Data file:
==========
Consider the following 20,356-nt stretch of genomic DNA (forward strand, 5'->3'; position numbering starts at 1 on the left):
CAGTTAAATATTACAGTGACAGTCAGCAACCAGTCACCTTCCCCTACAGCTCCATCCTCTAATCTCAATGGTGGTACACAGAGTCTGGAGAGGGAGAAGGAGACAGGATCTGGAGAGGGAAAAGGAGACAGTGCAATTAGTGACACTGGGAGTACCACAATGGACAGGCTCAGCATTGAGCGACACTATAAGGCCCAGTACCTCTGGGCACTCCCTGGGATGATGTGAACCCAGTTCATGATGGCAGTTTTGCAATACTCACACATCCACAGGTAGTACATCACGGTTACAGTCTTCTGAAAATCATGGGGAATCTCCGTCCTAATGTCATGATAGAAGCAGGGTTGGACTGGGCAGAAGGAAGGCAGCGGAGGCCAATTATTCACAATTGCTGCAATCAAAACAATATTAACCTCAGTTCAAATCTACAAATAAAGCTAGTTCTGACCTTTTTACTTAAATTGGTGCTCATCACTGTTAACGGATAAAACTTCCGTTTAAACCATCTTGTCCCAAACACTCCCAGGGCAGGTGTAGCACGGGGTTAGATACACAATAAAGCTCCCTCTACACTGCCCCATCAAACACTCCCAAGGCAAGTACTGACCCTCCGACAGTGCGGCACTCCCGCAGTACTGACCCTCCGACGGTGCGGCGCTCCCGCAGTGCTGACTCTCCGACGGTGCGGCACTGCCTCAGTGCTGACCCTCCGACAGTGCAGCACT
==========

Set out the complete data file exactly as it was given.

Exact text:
Consider the following 20,356-nt stretch of genomic DNA (forward strand, 5'->3'; position numbering starts at 1 on the left):
CAGTTAAATATTACAGTGACAGTCAGCAACCAGTCACCTTCCCCTACAGCTCCATCCTCTAATCTCAATGGTGGTACACAGAGTCTGGAGAGGGAGAAGGAGACAGGATCTGGAGAGGGAAAAGGAGACAGTGCAATTAGTGACACTGGGAGTACCACAATGGACAGGCTCAGCATTGAGCGACACTATAAGGCCCAGTACCTCTGGGCACTCCCTGGGATGATGTGAACCCAGTTCATGATGGCAGTTTTGCAATACTCACACATCCACAGGTAGTACATCACGGTTACAGTCTTCTGAAAATCATGGGGAATCTCCGTCCTAATGTCATGATAGAAGCAGGGTTGGACTGGGCAGAAGGAAGGCAGCGGAGGCCAATTATTCACAATTGCTGCAATCAAAACAATATTAACCTCAGTTCAAATCTACAAATAAAGCTAGTTCTGACCTTTTTACTTAAATTGGTGCTCATCACTGTTAACGGATAAAACTTCCGTTTAAACCATCTTGTCCCAAACACTCCCAGGGCAGGTGTAGCACGGGGTTAGATACACAATAAAGCTCCCTCTACACTGCCCCATCAAACACTCCCAAGGCAAGTACTGACCCTCCGACAGTGCGGCACTCCCGCAGTACTGACCCTCCGACGGTGCGGCGCTCCCGCAGTGCTGACTCTCCGACGGTGCGGCACTGCCTCAGTGCTGACCCTCCGACAGTGCAGCACT